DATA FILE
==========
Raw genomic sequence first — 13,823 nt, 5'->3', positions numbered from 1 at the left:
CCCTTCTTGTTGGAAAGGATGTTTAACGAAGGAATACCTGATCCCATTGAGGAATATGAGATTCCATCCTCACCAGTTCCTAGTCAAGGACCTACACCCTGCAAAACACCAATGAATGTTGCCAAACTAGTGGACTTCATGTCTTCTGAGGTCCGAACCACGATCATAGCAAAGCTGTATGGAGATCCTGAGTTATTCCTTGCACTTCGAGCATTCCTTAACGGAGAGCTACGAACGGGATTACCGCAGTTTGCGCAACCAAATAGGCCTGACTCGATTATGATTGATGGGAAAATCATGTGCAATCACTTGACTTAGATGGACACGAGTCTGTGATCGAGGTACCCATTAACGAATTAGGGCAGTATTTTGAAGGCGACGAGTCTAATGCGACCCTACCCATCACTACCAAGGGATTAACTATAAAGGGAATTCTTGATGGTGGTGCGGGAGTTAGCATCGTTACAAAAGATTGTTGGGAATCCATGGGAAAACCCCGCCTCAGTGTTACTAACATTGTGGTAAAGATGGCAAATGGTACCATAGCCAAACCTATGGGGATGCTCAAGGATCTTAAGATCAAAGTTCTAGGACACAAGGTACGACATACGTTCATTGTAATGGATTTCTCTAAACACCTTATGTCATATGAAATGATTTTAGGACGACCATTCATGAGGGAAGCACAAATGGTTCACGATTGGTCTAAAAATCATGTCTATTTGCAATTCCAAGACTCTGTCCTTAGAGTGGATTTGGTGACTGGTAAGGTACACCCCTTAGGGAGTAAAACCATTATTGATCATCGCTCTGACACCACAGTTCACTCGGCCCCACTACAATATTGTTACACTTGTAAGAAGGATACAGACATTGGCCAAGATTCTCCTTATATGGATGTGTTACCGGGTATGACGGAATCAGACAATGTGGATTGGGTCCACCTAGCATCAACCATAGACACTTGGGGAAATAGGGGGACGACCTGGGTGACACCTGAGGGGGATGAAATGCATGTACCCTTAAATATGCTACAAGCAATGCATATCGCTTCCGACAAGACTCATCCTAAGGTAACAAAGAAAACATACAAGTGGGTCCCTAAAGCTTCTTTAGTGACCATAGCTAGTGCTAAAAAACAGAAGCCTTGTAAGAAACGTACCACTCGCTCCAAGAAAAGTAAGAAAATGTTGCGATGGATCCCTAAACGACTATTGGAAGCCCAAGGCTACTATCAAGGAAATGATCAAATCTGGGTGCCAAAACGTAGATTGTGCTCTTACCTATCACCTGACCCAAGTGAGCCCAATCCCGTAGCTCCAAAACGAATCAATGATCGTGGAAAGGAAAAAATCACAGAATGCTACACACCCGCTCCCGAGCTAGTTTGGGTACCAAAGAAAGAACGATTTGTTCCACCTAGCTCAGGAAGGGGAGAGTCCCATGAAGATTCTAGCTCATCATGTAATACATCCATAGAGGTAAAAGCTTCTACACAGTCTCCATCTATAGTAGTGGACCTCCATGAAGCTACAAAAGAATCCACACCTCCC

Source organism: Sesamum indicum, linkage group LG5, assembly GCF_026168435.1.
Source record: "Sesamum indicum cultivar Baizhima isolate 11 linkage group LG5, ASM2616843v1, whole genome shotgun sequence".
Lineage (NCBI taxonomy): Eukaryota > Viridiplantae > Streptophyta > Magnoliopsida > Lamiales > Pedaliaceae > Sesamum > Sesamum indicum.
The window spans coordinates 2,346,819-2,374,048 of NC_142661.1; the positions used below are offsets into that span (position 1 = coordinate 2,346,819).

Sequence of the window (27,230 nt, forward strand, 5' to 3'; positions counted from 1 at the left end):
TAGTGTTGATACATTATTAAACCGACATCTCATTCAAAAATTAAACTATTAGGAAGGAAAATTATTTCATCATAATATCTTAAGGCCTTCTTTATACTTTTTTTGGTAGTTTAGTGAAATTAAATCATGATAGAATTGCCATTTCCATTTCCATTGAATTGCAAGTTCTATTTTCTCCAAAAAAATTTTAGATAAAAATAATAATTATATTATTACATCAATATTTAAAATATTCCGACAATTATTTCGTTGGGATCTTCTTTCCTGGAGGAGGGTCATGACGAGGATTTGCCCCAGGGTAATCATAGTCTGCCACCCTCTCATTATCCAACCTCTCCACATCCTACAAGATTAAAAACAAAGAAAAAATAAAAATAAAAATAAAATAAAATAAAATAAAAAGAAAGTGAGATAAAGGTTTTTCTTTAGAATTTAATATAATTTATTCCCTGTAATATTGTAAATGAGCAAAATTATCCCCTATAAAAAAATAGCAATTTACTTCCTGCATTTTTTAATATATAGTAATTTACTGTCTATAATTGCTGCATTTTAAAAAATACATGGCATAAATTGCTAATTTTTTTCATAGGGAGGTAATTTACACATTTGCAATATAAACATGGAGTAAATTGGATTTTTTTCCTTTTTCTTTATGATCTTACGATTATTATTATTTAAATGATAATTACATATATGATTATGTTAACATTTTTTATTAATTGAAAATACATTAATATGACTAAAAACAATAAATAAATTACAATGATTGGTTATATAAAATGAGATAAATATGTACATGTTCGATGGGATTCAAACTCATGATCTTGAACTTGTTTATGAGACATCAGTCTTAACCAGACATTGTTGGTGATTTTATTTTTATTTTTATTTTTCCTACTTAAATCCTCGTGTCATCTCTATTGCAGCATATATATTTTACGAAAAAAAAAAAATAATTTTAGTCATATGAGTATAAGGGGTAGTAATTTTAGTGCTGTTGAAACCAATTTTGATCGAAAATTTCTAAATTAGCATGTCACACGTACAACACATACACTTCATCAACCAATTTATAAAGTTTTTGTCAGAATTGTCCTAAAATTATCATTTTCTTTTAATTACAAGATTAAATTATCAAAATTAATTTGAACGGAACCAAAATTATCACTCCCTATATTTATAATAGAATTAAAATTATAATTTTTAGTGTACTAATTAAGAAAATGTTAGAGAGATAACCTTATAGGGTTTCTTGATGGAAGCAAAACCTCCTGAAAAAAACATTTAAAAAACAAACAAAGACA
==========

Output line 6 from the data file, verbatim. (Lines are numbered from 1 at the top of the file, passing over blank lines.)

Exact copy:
The window spans coordinates 2,346,819-2,374,048 of NC_142661.1; the positions used below are offsets into that span (position 1 = coordinate 2,346,819).